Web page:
Evaluating Long-Term Effects of Reuse Alternatives for Santa Fe, NM
The City of Santa Fe (NM) is proactively planning for long-term water supply. Their supply portfolio includes two surface water sources, two groundwater sources, and nonpotable reuse. In examining optimal use of existing resources, the City has identified seven potential ways to increase utilization of treated wastewater effluent. The City partnered with Hazen and Sawyer to evaluate the long-term effects of these alternatives, considering overall system interdependencies.
For each alternative, the system-wide effect was evaluated, in terms of water savings and system resiliency, under a range of future conditions, including climate change effects on demand and surface water availability.
Hazen developed a system dynamics model, using GoldSim, to simulate the City’s diverse water supply portfolio. The model uses dynamic supply priorities to allocate supplies to meet monthly demand, through the end of the century, and flags gaps between supply and demand. The model explicitly tracks supply availability, including reservoir storage and evaporation, change in groundwater storage, and climate change-influenced hydrology projections. Climate projections can be run either as a single time series, e.g. the median, or stochastically across all 112 CMIP3 climate sequences. The model runs monthly, facilitating assessment of ability to meet peak demands, given various constraints on individual supply sources.
Greg Gates serves as Hazen’s Water Resources Group Leader and Albuquerque Operations Manager.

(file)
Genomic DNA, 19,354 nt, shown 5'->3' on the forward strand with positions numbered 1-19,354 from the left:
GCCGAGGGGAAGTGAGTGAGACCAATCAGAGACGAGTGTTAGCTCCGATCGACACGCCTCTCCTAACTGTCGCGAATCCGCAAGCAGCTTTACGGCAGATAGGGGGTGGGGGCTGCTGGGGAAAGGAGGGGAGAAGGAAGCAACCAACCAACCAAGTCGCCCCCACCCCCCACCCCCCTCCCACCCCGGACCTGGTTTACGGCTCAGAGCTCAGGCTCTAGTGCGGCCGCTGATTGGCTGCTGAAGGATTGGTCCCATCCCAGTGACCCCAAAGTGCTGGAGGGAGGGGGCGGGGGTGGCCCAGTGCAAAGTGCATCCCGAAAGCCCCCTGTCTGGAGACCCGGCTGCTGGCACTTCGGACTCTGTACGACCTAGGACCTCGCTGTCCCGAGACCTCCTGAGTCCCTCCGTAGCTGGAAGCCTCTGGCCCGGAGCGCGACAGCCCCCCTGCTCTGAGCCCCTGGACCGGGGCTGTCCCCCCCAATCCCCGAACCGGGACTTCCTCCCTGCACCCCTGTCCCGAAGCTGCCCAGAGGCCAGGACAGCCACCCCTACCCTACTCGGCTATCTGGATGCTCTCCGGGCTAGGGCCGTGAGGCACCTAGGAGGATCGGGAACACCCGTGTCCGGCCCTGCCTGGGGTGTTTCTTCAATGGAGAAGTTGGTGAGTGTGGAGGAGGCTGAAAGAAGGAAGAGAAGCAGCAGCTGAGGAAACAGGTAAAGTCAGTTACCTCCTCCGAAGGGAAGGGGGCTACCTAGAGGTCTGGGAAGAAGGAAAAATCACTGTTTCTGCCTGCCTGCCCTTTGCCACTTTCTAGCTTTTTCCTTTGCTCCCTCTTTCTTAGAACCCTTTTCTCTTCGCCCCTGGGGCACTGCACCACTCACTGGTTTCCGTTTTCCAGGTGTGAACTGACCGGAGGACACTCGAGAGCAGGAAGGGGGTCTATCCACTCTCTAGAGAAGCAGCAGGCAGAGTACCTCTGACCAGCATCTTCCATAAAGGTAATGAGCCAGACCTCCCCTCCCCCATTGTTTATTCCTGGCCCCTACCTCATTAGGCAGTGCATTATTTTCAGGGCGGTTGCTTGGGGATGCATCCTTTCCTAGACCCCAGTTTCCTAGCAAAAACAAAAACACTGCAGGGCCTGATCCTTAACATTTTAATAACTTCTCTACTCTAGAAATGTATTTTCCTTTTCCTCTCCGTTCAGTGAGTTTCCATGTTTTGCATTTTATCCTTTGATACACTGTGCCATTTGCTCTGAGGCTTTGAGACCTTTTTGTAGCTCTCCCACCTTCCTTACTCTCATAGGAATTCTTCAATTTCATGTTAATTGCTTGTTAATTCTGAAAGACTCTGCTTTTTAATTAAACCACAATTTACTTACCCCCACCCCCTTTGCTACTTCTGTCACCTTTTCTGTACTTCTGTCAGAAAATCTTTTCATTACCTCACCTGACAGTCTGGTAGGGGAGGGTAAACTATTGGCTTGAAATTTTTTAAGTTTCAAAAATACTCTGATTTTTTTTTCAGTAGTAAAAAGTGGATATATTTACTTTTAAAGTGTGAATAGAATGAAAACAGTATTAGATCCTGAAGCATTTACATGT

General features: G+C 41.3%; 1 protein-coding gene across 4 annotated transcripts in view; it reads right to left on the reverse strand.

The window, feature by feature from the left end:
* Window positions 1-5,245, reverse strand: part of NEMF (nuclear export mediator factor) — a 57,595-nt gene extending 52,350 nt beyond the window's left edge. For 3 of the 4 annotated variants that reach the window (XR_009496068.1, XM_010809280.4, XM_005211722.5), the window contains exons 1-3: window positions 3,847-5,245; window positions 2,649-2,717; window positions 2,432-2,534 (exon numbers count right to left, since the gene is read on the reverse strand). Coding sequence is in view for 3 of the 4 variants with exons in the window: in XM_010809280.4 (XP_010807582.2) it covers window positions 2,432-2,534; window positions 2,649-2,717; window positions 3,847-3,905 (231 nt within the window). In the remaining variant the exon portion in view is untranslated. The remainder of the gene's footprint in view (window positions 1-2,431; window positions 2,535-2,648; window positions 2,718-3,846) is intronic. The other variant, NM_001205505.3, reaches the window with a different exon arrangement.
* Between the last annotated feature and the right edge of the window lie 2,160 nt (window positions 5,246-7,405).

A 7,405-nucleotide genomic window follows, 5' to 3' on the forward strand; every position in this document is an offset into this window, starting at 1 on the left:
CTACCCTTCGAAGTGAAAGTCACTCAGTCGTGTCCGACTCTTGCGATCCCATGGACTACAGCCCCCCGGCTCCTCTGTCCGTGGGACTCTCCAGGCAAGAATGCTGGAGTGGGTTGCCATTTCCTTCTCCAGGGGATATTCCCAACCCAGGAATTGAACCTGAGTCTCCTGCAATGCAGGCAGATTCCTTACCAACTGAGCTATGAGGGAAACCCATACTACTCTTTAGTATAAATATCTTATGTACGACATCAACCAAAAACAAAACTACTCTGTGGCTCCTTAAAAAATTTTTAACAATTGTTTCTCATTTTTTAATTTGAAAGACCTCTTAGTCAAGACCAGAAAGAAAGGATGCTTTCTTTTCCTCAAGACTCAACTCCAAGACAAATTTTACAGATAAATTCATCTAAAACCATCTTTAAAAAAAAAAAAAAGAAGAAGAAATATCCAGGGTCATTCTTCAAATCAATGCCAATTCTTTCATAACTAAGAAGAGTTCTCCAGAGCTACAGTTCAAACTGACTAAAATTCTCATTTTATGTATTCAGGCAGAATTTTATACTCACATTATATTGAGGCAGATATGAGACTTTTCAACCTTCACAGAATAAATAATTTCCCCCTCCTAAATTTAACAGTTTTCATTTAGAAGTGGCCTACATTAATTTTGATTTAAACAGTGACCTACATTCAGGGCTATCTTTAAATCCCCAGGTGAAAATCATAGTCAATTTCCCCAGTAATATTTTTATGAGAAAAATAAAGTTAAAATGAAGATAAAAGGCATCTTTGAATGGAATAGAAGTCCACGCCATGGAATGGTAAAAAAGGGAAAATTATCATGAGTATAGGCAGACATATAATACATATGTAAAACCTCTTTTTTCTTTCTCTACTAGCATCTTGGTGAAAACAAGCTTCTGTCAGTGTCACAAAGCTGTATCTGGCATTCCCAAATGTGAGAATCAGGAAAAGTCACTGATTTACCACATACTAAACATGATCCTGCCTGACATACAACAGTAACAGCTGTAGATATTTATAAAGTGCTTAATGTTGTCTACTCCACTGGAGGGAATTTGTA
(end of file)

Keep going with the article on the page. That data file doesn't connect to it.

Hazen used the model to assess each of the identified alternatives. Net water use and savings was quantified under the various future conditions. Results suggested that a long-term strategy utilizing multiple alternatives would provide the most robust and resilient water supply portfolio. Considering capital costs and timing of the need for water, a preferred initial alternative is being pursued. Results of the model are being used by the City to refine a permitting strategy for the preferred alternative and will lead into the next phase of comprehensive water supply planning.
The City plans to expand the model and use it to support a comprehensive long-range water supply plan. The model will facilitate updating of supply and demand projections as they are developed. It will also be adaptable, facilitating evaluation of new water management alternatives that are developed during the planning process.
Project Outcomes and Benefits
- Development of a system dynamics model, using GoldSim, to simulate the City’s diverse water supply portfolio
- Modeling results suggested that a long-term strategy utilizing multiple alternatives would provide the most robust and resilient water supply
- Adaptable model will be used to support a comprehensive long-range water supply plan